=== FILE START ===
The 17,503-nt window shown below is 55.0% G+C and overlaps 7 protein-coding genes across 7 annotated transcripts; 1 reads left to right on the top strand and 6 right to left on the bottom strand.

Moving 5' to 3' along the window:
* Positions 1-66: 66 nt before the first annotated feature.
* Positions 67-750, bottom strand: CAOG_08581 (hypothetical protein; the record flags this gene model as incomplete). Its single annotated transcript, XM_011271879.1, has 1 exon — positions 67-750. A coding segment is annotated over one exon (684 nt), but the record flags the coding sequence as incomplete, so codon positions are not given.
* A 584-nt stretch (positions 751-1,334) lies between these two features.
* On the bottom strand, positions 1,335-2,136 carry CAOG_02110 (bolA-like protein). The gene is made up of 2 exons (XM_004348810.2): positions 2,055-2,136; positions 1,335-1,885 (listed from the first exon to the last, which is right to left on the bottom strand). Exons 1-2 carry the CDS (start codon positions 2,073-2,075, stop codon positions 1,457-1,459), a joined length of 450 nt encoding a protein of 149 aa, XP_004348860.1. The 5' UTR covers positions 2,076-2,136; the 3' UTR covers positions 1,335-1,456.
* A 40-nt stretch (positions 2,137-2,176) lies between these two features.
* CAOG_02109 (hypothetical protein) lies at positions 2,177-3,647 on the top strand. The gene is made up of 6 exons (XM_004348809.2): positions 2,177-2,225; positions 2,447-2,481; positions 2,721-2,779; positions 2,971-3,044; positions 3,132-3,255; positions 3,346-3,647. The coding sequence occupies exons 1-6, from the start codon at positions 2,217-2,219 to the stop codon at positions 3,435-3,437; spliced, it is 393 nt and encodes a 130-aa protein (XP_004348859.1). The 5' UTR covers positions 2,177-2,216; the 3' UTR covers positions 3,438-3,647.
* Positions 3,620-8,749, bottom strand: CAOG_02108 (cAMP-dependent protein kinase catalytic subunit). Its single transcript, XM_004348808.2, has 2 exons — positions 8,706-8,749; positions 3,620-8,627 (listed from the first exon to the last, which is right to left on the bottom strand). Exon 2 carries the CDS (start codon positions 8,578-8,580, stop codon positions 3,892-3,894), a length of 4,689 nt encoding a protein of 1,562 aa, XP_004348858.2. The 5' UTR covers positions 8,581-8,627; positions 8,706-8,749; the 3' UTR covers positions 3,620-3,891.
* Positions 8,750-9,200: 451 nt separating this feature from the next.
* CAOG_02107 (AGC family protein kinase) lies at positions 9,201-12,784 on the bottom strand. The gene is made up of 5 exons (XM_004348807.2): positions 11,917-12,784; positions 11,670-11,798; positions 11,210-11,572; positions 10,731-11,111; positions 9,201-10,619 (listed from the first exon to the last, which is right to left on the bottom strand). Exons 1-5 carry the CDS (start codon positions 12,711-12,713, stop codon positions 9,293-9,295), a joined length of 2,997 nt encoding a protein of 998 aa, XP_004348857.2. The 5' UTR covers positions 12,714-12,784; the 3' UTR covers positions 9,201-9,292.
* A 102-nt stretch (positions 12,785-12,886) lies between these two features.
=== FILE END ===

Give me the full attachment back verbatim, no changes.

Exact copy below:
The 17,503-nt window shown below is 55.0% G+C and overlaps 7 protein-coding genes across 7 annotated transcripts; 1 reads left to right on the top strand and 6 right to left on the bottom strand.

Moving 5' to 3' along the window:
* Positions 1-66: 66 nt before the first annotated feature.
* Positions 67-750, bottom strand: CAOG_08581 (hypothetical protein; the record flags this gene model as incomplete). Its single annotated transcript, XM_011271879.1, has 1 exon — positions 67-750. A coding segment is annotated over one exon (684 nt), but the record flags the coding sequence as incomplete, so codon positions are not given.
* A 584-nt stretch (positions 751-1,334) lies between these two features.
* On the bottom strand, positions 1,335-2,136 carry CAOG_02110 (bolA-like protein). The gene is made up of 2 exons (XM_004348810.2): positions 2,055-2,136; positions 1,335-1,885 (listed from the first exon to the last, which is right to left on the bottom strand). Exons 1-2 carry the CDS (start codon positions 2,073-2,075, stop codon positions 1,457-1,459), a joined length of 450 nt encoding a protein of 149 aa, XP_004348860.1. The 5' UTR covers positions 2,076-2,136; the 3' UTR covers positions 1,335-1,456.
* A 40-nt stretch (positions 2,137-2,176) lies between these two features.
* CAOG_02109 (hypothetical protein) lies at positions 2,177-3,647 on the top strand. The gene is made up of 6 exons (XM_004348809.2): positions 2,177-2,225; positions 2,447-2,481; positions 2,721-2,779; positions 2,971-3,044; positions 3,132-3,255; positions 3,346-3,647. The coding sequence occupies exons 1-6, from the start codon at positions 2,217-2,219 to the stop codon at positions 3,435-3,437; spliced, it is 393 nt and encodes a 130-aa protein (XP_004348859.1). The 5' UTR covers positions 2,177-2,216; the 3' UTR covers positions 3,438-3,647.
* Positions 3,620-8,749, bottom strand: CAOG_02108 (cAMP-dependent protein kinase catalytic subunit). Its single transcript, XM_004348808.2, has 2 exons — positions 8,706-8,749; positions 3,620-8,627 (listed from the first exon to the last, which is right to left on the bottom strand). Exon 2 carries the CDS (start codon positions 8,578-8,580, stop codon positions 3,892-3,894), a length of 4,689 nt encoding a protein of 1,562 aa, XP_004348858.2. The 5' UTR covers positions 8,581-8,627; positions 8,706-8,749; the 3' UTR covers positions 3,620-3,891.
* Positions 8,750-9,200: 451 nt separating this feature from the next.
* CAOG_02107 (AGC family protein kinase) lies at positions 9,201-12,784 on the bottom strand. The gene is made up of 5 exons (XM_004348807.2): positions 11,917-12,784; positions 11,670-11,798; positions 11,210-11,572; positions 10,731-11,111; positions 9,201-10,619 (listed from the first exon to the last, which is right to left on the bottom strand). Exons 1-5 carry the CDS (start codon positions 12,711-12,713, stop codon positions 9,293-9,295), a joined length of 2,997 nt encoding a protein of 998 aa, XP_004348857.2. The 5' UTR covers positions 12,714-12,784; the 3' UTR covers positions 9,201-9,292.
* A 102-nt stretch (positions 12,785-12,886) lies between these two features.